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Key Features

Essentials of Diagnosis

  • Exposure to sheep, goats, cattle; some laboratory-acquired infections

  • Acute or chronic febrile illness: headache, cough, prostration, and abdominal pain

  • Pneumonitis, hepatitis, or encephalopathy; less often, vascular infections or chronic fatigue syndrome

  • A common cause of culture-negative endocarditis

General Considerations

  • Q fever, a reportable and significantly underestimated disease in the United States, is caused by the gram-negative intracellular coccobacillus Coxiella burnetii

  • Human infection occurs via inhalation of aerosolized bacteria (in dust or droplets) from feces, urine, milk, or products of conception of infected animals

  • Ingestion and skin penetration are other recognized routes of transmission

  • There is a known occupational risk for animal handlers, slaughterhouse workers, veterinarians, laboratory workers, and other workers exposed to animal products

  • In the United States, over 60% of cases do not report an exposure to potentially infectious animals; drinking raw milk may be an infectious exposure

  • Human-to-human transmission does not seem to occur, but maternal-fetal infection can occur

  • Infection post-liver transplant has been reported

  • Chronic Q fever is now termed "persistent focalized infections"

Clinical Findings

  • Asymptomatic infection is common

  • For the remaining cases, a febrile illness develops after an incubation period of 2–3 weeks, usually accompanied by headache, relative bradycardia, prostration, and muscle pains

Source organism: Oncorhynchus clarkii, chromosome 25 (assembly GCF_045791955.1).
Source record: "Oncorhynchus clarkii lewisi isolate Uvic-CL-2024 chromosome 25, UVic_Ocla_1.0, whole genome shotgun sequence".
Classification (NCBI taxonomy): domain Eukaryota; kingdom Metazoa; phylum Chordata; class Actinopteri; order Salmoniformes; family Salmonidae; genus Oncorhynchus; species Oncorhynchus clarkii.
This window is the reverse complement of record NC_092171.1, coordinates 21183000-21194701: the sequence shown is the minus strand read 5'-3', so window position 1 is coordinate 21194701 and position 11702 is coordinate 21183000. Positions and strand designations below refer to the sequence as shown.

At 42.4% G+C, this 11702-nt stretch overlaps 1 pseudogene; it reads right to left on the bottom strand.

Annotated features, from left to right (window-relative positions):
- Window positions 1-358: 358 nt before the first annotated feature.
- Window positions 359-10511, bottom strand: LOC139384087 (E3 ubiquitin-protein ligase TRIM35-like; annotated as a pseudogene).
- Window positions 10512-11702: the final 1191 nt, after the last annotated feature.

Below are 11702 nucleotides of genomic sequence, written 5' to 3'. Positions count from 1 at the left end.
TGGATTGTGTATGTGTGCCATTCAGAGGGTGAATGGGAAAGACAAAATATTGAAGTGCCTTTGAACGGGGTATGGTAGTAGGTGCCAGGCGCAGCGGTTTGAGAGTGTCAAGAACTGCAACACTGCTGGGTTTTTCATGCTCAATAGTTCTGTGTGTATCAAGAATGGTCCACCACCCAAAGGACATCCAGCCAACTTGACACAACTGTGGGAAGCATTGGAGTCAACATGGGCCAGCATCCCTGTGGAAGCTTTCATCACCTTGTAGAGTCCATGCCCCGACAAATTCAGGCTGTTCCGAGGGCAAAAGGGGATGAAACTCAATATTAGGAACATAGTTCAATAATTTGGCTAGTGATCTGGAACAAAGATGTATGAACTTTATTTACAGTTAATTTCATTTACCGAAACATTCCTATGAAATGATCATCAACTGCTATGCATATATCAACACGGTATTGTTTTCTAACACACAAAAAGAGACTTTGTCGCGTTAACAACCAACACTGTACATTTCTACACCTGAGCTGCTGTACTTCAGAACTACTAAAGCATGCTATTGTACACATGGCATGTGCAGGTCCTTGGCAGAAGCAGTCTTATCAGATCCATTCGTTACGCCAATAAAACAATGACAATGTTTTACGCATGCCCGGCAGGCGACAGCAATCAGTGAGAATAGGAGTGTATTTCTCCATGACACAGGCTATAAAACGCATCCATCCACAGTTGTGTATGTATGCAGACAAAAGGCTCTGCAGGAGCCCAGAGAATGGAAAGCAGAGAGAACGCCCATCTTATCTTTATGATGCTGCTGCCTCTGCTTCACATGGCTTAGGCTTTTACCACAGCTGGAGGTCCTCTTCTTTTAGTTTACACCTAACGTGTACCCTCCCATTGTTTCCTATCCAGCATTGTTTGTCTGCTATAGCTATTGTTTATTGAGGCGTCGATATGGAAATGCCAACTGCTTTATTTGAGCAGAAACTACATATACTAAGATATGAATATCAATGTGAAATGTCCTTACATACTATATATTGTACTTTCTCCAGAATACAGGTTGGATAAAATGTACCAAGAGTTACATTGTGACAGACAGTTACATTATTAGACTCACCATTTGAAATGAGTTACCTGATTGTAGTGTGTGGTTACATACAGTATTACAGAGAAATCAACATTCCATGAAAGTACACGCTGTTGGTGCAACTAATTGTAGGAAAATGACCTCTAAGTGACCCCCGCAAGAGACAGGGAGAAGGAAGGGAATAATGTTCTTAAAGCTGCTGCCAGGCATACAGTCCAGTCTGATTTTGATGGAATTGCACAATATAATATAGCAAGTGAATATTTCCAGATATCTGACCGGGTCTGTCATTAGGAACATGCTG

• Clinical course may be acute, chronic (duration 6 months or longer), or relapsing

  • Pneumonia and granulomatous hepatitis are the predominant manifestations in the acute form

  • Less common manifestations include

    • Skin rashes (maculopapular or purpuric)

    • Fever of unknown origin

    • Myocarditis

    • Pericarditis

    • Aortic aneurysms

    • Aseptic meningitis

    • Encephalitis

    • Orchitis

    • Iliopsoas abscess

    • Spondylodiscitis

    • Tenosynovitis

    • Granulomatous osteomyelitis (more often seen in children)

    • Regional (mediastinal)

    • Diffuse lymphadenopathies

  • Culture-negative endocarditis is most common presentation in patients with persistent focalized infections

    • Risk factors include

      • Immunocompromised state

      • Preexisting valvular conditions

      • Male sex

      • Age above 40 years

      • Valvular prosthesis (mechanical or bioprosthesis)

    • Clinical manifestations of endocarditis are nonspecific with fever, night sweats, and weight loss

    • Sudden cardiac insufficiency, stroke, or other embolic and mycotic aneurysms can develop

    • Rarely, urticaria, edema, erythema nodosum, and arthralgias are reported

  • New infection or reactivation of Q fever can occur in pregnant women and is associated with

    • Spontaneous abortions

    • Intrauterine growth retardation

    • Intrauterine fetal death

    • Premature delivery

    • Oligohydramnios (when infection occurs during first trimester)

Differential Diagnosis

  • Viral, mycoplasmal, and bacterial pneumonias

  • Viral hepatitis

  • Brucellosis

  • Legionnaire disease

  • Murine or scrub typhus

  • Kawasaki disease

  • Tuberculosis

  • Psittacosis

Diagnosis

Laboratory Findings

  • Elevated liver biochemical tests

  • Leukocytosis

  • A fourfold rise between acute and convalescent sera by indirect immunofluorescence is diagnostic of the infection

  • Real-time PCR for C burnetii DNA is helpful only in early stage of infection

  • Diagnostic tests using Immuno-PCR and combining PCR with ELISA improve the sensitivity and specificity during the first 2 weeks after the onset of ...

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